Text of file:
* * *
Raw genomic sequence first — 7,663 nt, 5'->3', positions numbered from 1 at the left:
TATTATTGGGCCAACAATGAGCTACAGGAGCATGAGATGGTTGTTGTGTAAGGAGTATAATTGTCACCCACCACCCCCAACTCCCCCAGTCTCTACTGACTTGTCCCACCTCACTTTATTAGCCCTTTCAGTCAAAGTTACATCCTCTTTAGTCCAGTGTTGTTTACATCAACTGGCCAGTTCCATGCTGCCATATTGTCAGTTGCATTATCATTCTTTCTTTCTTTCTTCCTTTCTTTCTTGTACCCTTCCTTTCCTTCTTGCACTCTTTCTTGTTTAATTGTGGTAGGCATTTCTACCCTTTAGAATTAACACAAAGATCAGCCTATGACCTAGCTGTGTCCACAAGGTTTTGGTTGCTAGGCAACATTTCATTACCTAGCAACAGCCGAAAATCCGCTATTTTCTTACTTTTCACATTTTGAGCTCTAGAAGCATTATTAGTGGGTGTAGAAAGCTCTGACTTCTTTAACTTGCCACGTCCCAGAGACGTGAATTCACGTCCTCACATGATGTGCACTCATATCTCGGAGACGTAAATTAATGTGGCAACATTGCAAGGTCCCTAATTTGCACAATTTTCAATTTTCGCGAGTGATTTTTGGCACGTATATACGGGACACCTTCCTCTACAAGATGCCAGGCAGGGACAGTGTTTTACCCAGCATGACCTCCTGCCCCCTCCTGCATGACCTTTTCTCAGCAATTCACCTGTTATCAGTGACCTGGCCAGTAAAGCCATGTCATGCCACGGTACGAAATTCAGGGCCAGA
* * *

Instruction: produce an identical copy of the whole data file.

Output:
Raw genomic sequence first — 7,663 nt, 5'->3', positions numbered from 1 at the left:
TATTATTGGGCCAACAATGAGCTACAGGAGCATGAGATGGTTGTTGTGTAAGGAGTATAATTGTCACCCACCACCCCCAACTCCCCCAGTCTCTACTGACTTGTCCCACCTCACTTTATTAGCCCTTTCAGTCAAAGTTACATCCTCTTTAGTCCAGTGTTGTTTACATCAACTGGCCAGTTCCATGCTGCCATATTGTCAGTTGCATTATCATTCTTTCTTTCTTTCTTCCTTTCTTTCTTGTACCCTTCCTTTCCTTCTTGCACTCTTTCTTGTTTAATTGTGGTAGGCATTTCTACCCTTTAGAATTAACACAAAGATCAGCCTATGACCTAGCTGTGTCCACAAGGTTTTGGTTGCTAGGCAACATTTCATTACCTAGCAACAGCCGAAAATCCGCTATTTTCTTACTTTTCACATTTTGAGCTCTAGAAGCATTATTAGTGGGTGTAGAAAGCTCTGACTTCTTTAACTTGCCACGTCCCAGAGACGTGAATTCACGTCCTCACATGATGTGCACTCATATCTCGGAGACGTAAATTAATGTGGCAACATTGCAAGGTCCCTAATTTGCACAATTTTCAATTTTCGCGAGTGATTTTTGGCACGTATATACGGGACACCTTCCTCTACAAGATGCCAGGCAGGGACAGTGTTTTACCCAGCATGACCTCCTGCCCCCTCCTGCATGACCTTTTCTCAGCAATTCACCTGTTATCAGTGACCTGGCCAGTAAAGCCATGTCATGCCACGGTACGAAATTCAGGGCCAGA